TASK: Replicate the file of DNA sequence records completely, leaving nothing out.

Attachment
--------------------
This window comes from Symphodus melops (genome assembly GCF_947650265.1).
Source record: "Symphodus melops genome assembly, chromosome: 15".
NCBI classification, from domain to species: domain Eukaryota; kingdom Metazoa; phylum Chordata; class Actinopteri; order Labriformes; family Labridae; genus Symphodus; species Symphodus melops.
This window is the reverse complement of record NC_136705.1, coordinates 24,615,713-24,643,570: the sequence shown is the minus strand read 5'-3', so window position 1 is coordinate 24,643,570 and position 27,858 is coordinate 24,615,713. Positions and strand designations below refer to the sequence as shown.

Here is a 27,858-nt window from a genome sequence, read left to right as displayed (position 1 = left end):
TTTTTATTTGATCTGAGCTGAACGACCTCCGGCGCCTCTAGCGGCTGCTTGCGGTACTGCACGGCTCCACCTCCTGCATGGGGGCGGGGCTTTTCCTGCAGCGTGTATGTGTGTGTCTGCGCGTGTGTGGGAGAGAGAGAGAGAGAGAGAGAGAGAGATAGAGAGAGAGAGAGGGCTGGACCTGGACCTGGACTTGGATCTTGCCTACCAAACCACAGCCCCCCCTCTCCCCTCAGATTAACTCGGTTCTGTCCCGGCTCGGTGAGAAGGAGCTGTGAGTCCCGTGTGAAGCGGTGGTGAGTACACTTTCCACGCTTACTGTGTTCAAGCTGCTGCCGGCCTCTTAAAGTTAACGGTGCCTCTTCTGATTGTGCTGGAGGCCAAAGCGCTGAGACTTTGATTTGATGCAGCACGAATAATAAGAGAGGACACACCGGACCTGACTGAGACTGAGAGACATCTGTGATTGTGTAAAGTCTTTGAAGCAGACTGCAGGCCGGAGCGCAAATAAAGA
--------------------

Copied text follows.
This window comes from Symphodus melops (genome assembly GCF_947650265.1).
Source record: "Symphodus melops genome assembly, chromosome: 15".
NCBI classification, from domain to species: domain Eukaryota; kingdom Metazoa; phylum Chordata; class Actinopteri; order Labriformes; family Labridae; genus Symphodus; species Symphodus melops.
This window is the reverse complement of record NC_136705.1, coordinates 24,615,713-24,643,570: the sequence shown is the minus strand read 5'-3', so window position 1 is coordinate 24,643,570 and position 27,858 is coordinate 24,615,713. Positions and strand designations below refer to the sequence as shown.

Here is a 27,858-nt window from a genome sequence, read left to right as displayed (position 1 = left end):
TTTTTATTTGATCTGAGCTGAACGACCTCCGGCGCCTCTAGCGGCTGCTTGCGGTACTGCACGGCTCCACCTCCTGCATGGGGGCGGGGCTTTTCCTGCAGCGTGTATGTGTGTGTCTGCGCGTGTGTGGGAGAGAGAGAGAGAGAGAGAGAGAGAGATAGAGAGAGAGAGAGGGCTGGACCTGGACCTGGACTTGGATCTTGCCTACCAAACCACAGCCCCCCCTCTCCCCTCAGATTAACTCGGTTCTGTCCCGGCTCGGTGAGAAGGAGCTGTGAGTCCCGTGTGAAGCGGTGGTGAGTACACTTTCCACGCTTACTGTGTTCAAGCTGCTGCCGGCCTCTTAAAGTTAACGGTGCCTCTTCTGATTGTGCTGGAGGCCAAAGCGCTGAGACTTTGATTTGATGCAGCACGAATAATAAGAGAGGACACACCGGACCTGACTGAGACTGAGAGACATCTGTGATTGTGTAAAGTCTTTGAAGCAGACTGCAGGCCGGAGCGCAAATAAAGA